Fungal nail infections usually affect your toenails but you can get them on your finger nails too.

Fungal nail infections usually start at the edge of the nail, and they often then spread to the middle. The nail becomes discoloured and lifts off and swelling in the skin around the nail. Fungal nail infections develop when your feet are constantly warm and damp. You’re more likely to get an infection if you wear trainers for a long time and have hot, sweaty feet.

If you have diabetes you should see a foot specialist because any foot injury can lead to complications.

To prevent fungal nail infection...


  • Keep your feet clean and dry
  • Wear clean socks every day and wear flip flops in public showers
  • Throw away old shoes.


  • Wear shoes that make your feet hot and sweaty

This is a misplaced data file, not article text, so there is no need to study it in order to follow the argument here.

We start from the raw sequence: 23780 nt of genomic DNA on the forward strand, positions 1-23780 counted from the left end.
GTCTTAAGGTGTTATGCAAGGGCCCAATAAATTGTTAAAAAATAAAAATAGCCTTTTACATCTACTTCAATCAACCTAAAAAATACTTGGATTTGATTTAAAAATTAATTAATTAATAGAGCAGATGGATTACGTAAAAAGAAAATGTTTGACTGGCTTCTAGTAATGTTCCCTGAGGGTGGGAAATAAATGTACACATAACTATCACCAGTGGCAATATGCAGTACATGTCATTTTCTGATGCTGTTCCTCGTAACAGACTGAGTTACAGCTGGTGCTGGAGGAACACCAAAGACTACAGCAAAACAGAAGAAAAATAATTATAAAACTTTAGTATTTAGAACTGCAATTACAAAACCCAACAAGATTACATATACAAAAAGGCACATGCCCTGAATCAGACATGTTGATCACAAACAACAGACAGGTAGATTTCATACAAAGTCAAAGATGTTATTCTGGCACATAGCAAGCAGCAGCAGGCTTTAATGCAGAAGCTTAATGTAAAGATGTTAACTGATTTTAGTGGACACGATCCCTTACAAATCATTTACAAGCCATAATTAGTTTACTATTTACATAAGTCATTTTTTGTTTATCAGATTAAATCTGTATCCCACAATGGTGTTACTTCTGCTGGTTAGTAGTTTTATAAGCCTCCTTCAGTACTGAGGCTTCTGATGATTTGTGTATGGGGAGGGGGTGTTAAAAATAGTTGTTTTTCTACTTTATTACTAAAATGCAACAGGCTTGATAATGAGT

• Share towels
  • Wear other people’s shoes.


Most fungal nail infections do not need medication. You should:

  • Keep your feet clean and dry
  • Use separate clippers or scissors to cut your infected nails.

How do I treat?

If the look of your nail bothers you or it’s painful, speak to your pharmacist. They may suggest treatment with medication:

  • Antifungal nail cream – it can take up to 12 months to cure the infection and doesn’t always work
  • Nail softening cream – used for 2 weeks to soften the nail so the infection can be scraped off

The infection is cured when you see healthy nail growing back at the base.

Speak to your pharmacist – for advice if you’re not sure which type of medicine is best for you and your symptoms.

When should I seek advice?

Seek further advice from your GP if;

  • is severe and treatment hasn’t worked
  • has spread to other nails.